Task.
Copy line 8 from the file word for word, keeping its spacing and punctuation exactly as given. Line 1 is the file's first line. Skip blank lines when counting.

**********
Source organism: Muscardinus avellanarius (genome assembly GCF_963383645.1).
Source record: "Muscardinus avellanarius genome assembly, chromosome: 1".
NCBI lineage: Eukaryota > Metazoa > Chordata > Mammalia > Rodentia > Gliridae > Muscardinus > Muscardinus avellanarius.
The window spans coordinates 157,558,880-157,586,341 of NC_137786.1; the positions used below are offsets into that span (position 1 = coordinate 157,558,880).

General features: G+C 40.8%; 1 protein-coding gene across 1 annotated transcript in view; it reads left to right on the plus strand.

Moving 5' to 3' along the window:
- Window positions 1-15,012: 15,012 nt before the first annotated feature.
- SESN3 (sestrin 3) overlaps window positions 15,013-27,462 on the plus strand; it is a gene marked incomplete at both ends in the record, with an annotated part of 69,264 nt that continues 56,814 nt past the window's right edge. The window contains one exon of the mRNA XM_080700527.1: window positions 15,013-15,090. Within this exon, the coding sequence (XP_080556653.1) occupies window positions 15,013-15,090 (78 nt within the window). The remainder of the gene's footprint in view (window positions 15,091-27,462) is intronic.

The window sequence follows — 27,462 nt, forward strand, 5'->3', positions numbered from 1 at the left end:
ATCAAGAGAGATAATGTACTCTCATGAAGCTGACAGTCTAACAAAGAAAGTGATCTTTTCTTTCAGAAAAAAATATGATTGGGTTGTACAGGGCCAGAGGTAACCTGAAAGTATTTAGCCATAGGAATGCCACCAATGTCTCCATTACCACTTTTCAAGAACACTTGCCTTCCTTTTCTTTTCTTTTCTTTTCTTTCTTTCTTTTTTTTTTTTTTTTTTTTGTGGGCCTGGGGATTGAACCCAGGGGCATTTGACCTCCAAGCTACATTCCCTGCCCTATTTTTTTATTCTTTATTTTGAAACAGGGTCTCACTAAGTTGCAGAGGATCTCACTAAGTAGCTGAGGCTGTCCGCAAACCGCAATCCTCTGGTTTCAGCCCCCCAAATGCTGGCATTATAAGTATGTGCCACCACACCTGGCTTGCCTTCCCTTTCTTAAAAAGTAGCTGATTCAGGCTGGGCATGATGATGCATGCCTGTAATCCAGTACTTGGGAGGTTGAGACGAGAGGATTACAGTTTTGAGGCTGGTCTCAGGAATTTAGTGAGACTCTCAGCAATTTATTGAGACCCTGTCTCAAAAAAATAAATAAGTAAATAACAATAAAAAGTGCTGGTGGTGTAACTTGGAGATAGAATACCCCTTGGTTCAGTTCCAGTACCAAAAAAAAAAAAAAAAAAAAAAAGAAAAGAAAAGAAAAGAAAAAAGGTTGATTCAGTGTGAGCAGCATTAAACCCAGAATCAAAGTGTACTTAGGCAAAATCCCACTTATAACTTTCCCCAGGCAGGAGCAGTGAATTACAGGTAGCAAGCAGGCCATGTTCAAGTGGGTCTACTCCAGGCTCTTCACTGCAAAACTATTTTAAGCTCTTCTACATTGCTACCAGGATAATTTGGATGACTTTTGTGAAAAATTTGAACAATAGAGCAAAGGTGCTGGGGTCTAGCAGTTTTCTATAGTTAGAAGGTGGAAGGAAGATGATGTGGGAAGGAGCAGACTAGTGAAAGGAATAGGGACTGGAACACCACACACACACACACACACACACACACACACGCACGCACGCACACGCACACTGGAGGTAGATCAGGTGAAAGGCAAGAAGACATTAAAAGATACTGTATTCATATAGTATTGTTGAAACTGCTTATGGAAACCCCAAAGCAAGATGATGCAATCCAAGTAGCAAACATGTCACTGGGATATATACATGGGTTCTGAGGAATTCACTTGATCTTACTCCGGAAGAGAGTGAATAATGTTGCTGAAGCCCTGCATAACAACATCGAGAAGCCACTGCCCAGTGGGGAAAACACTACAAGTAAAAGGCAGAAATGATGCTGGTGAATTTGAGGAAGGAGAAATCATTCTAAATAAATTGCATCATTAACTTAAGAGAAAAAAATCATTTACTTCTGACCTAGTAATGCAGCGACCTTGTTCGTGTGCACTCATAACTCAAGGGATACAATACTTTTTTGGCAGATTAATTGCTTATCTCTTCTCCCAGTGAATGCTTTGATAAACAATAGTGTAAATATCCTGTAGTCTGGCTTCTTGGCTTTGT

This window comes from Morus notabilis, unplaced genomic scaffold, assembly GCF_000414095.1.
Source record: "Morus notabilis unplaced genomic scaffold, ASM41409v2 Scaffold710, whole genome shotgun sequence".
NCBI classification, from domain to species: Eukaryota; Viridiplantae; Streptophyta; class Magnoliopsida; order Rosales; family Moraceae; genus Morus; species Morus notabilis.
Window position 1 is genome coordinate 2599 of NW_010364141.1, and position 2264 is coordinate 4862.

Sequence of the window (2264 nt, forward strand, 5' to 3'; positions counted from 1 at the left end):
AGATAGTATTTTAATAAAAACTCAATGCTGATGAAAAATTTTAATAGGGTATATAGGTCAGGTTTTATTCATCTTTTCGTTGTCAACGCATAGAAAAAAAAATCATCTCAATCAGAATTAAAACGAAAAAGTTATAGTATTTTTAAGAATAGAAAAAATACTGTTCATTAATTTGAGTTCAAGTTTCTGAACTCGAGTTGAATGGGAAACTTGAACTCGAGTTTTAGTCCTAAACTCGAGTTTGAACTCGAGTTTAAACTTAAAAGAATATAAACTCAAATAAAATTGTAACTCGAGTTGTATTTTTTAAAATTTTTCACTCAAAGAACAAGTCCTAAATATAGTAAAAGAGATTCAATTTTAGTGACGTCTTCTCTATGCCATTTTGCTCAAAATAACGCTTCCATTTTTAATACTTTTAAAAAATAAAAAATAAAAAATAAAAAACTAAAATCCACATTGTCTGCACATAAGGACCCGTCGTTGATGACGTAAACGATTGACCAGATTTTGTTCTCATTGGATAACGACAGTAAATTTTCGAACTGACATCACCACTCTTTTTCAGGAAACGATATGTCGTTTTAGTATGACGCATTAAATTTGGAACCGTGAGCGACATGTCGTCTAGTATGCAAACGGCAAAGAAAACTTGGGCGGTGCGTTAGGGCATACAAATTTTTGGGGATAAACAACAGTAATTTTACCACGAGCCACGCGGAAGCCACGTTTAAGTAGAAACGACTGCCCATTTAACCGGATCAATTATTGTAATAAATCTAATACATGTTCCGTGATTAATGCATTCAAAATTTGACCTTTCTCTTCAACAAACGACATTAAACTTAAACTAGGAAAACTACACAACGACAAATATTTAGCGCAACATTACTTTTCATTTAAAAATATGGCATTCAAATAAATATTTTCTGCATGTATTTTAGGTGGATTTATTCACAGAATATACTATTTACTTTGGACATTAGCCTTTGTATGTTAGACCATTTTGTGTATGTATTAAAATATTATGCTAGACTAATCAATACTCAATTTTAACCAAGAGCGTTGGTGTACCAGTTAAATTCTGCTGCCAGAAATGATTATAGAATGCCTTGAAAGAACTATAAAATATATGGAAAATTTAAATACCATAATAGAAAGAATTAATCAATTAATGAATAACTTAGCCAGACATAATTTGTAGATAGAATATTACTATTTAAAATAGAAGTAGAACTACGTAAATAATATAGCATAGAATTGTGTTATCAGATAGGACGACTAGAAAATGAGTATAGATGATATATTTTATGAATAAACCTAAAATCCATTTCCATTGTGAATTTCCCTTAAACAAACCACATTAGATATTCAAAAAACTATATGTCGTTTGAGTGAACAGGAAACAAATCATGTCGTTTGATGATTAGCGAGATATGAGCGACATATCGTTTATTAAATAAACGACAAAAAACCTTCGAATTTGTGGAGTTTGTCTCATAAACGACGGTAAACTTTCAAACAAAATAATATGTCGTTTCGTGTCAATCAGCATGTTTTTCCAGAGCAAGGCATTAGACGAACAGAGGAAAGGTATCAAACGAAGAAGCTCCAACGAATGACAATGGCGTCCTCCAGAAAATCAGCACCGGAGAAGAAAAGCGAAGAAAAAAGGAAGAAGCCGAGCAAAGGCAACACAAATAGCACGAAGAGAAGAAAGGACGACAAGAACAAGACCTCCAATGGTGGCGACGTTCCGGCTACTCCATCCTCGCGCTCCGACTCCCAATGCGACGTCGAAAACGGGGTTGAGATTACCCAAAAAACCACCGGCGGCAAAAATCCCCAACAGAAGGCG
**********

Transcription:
- SESN3 (sestrin 3) overlaps window positions 15,013-27,462 on the plus strand; it is a gene marked incomplete at both ends in the record, with an annotated part of 69,264 nt that continues 56,814 nt past the window's right edge. The window contains one exon of the mRNA XM_080700527.1: window positions 15,013-15,090. Within this exon, the coding sequence (XP_080556653.1) occupies window positions 15,013-15,090 (78 nt within the window). The remainder of the gene's footprint in view (window positions 15,091-27,462) is intronic.